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Hypertension (HTN) describes persistently raised arterial blood pressure and is a major risk factor for cardiovascular disease. Long-term raised blood pressure can lead to end-organ damage to the eyes, kidneys, heart and nervous system.1
In the eye, this manifests most commonly as a form of retinopathy and can lead to retinal vascular occlusion. The diagnosis of hypertensive retinopathy is made clinically from characteristic fundoscopic appearances.
Malignant or accelerated hypertension describes an acute rise in blood pressure (>180mmHg systolic and >120mmHg diastolic) causing acute end organ damage. In the eye, this manifests as swelling of the optic disc and a form of retinopathy.
In 2015, the prevalence of hypertension in England was 31% in men and 26% in women, with more than 50% of people over 60 years affected. 10% of the adult population have hypertensive retinopathy.
There are several types of hypertension:2
- Primary (essential): the most common type of HTN occurring in 90% of people where no identifiable cause is found.
- Secondary: where a known cause is found, including kidney disease, obesity, pregnancy, endocrine disorders and drugs.
- Malignant or accelerated hypertension: severe increase in blood pressure to >180/120mmHg with signs of retinal haemorrhage and/or papilloedema.
- White-coat: existing only when measured during medical consultation.
- Masked: existing only with ambulatory or home blood pressure measurements and not during a clinic consultation
Hypertension is confirmed clinically by measuring a patient’s blood pressure.3
Further investigations for hypertension may include:
- Tests to confirm evidence of end-organ damage (e.g. urinalysis, ECG and U&Es)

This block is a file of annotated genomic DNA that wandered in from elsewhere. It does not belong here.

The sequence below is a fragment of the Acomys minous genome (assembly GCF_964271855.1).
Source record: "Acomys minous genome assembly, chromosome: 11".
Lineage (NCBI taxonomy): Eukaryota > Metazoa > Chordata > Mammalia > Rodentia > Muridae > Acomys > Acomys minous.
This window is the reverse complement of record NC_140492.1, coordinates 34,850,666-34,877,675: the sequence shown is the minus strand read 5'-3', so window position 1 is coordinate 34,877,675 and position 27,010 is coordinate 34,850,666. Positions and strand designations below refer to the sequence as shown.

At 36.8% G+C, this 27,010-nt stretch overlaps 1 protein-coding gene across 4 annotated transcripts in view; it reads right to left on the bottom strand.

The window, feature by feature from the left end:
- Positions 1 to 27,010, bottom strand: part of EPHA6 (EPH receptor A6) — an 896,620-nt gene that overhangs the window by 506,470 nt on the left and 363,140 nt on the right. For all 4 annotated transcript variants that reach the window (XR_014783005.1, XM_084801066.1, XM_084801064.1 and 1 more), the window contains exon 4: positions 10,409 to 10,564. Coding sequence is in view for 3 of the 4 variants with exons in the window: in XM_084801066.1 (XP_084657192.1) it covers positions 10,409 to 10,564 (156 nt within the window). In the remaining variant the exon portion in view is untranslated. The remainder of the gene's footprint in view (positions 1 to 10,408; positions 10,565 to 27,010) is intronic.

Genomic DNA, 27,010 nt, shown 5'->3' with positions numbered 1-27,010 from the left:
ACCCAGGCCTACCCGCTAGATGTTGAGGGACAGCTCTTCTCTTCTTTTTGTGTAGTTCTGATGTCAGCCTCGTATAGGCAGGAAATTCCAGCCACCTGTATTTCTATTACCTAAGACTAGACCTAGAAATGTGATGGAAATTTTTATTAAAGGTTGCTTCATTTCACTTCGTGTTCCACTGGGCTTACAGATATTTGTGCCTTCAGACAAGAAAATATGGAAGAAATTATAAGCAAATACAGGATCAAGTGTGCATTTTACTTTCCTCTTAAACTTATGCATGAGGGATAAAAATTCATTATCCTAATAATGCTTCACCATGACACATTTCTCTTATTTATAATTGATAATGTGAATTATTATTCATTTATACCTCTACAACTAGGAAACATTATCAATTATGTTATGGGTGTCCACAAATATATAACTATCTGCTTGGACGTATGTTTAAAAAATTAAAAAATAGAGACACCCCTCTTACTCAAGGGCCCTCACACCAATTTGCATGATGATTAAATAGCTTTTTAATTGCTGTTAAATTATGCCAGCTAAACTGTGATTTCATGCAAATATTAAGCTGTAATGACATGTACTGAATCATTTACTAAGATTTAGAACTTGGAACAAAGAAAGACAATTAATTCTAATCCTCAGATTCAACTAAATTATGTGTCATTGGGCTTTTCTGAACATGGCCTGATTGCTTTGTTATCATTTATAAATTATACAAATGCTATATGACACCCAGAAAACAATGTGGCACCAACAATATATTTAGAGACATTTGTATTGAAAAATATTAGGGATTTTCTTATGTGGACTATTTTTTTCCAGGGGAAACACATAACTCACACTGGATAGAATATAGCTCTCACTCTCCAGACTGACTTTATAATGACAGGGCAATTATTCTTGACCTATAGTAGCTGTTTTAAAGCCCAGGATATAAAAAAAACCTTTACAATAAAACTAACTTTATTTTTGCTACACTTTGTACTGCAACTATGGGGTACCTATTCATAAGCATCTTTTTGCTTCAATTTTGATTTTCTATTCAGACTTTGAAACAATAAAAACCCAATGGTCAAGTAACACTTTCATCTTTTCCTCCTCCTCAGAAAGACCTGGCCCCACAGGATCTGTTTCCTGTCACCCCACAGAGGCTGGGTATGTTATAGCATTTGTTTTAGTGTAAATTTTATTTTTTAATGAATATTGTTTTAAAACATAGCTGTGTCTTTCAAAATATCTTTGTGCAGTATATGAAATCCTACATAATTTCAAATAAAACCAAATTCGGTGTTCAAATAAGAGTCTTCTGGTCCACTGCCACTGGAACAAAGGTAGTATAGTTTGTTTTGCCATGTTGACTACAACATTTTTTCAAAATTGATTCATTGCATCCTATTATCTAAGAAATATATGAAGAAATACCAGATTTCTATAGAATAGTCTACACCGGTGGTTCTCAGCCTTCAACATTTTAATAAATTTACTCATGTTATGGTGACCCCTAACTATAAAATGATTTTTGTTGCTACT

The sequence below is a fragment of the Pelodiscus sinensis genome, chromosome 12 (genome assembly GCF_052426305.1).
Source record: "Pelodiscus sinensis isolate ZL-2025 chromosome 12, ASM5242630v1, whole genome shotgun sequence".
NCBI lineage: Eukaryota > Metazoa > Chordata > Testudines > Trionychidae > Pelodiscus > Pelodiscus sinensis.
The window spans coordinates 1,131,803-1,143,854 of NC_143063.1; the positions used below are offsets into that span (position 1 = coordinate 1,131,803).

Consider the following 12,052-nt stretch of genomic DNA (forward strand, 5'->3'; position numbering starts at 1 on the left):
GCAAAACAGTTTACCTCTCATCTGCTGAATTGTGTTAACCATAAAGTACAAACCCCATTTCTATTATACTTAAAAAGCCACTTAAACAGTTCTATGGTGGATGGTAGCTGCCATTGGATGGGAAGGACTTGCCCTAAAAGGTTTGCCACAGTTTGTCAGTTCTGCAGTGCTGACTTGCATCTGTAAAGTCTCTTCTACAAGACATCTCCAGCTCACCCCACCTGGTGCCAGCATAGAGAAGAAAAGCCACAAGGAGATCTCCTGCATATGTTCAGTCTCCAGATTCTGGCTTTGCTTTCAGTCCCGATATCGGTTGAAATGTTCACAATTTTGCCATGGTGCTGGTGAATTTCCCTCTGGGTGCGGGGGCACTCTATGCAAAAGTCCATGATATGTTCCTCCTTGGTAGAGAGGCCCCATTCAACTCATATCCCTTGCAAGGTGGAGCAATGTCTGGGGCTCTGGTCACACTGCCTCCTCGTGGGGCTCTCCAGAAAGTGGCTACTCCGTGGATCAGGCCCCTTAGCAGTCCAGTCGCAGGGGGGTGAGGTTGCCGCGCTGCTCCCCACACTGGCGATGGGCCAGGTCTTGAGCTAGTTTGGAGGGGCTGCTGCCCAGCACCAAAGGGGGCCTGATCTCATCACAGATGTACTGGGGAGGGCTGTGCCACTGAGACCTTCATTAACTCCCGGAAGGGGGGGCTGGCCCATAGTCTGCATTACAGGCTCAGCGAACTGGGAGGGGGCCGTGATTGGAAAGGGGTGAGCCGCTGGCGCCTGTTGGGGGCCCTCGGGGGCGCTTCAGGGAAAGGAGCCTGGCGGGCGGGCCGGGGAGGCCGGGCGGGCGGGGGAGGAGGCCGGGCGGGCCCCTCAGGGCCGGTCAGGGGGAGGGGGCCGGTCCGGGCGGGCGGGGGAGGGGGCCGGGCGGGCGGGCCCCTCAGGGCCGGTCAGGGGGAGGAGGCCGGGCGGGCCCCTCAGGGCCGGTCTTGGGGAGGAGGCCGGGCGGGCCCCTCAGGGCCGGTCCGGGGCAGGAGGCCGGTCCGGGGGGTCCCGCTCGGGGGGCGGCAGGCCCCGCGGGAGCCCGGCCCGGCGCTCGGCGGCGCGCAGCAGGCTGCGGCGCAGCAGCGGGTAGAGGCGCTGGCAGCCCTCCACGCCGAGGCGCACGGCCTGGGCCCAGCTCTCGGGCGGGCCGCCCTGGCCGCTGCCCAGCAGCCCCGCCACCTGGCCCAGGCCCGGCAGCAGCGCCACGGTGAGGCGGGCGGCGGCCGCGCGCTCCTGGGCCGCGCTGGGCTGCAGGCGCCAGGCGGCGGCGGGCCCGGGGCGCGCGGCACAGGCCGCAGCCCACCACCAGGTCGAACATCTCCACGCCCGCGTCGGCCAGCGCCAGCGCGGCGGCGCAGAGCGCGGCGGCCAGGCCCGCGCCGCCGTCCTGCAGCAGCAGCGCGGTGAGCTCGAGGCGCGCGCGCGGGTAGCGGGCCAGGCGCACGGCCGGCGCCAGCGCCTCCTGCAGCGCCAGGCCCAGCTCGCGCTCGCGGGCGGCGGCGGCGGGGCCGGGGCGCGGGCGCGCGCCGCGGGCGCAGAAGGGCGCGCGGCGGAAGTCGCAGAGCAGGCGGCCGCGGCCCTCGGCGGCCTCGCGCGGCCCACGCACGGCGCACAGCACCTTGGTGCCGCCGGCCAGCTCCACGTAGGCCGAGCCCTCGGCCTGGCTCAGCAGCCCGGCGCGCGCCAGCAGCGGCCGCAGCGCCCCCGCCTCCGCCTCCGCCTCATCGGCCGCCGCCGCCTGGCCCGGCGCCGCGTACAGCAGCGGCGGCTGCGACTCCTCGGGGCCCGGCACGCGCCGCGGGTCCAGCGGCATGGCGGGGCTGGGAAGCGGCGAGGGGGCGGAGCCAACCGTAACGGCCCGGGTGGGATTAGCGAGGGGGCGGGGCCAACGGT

- Tests to confirm the cause of hypertension (e.g. secondary causes)
HTN remains the biggest risk factor for cardiovascular disease, so it must be diagnosed and managed early and effectively.4
For more information, see the Geeky Medics guide to hypertension.
Hypertensive retinopathy due to chronic hypertension is usually asymptomatic and can only be diagnosed through clinical examination.
In contrast, patients with malignant or accelerated hypertension are usually symptomatic. Typical symptoms may include:
- Intermittent blurring of vision
- Visual field defects
- Flushed and red appearance of the face
- Nausea and vomiting
- Sudden painless loss of vision due to vessel occlusion
- Signs of end-organ damage (e.g. heart failure, acute kidney injury and chest pain)
Hypertensive retinopathy is a clinical diagnosis based on characteristic findings on fundoscopy. For more information, see our guide to fundoscopic appearances of retinal pathology.
There are numerous classification systems used to stage hypertensive retinopathy due to chronic hypertension.
Keith-Wagener-Barker classification of hypertensive retinopathy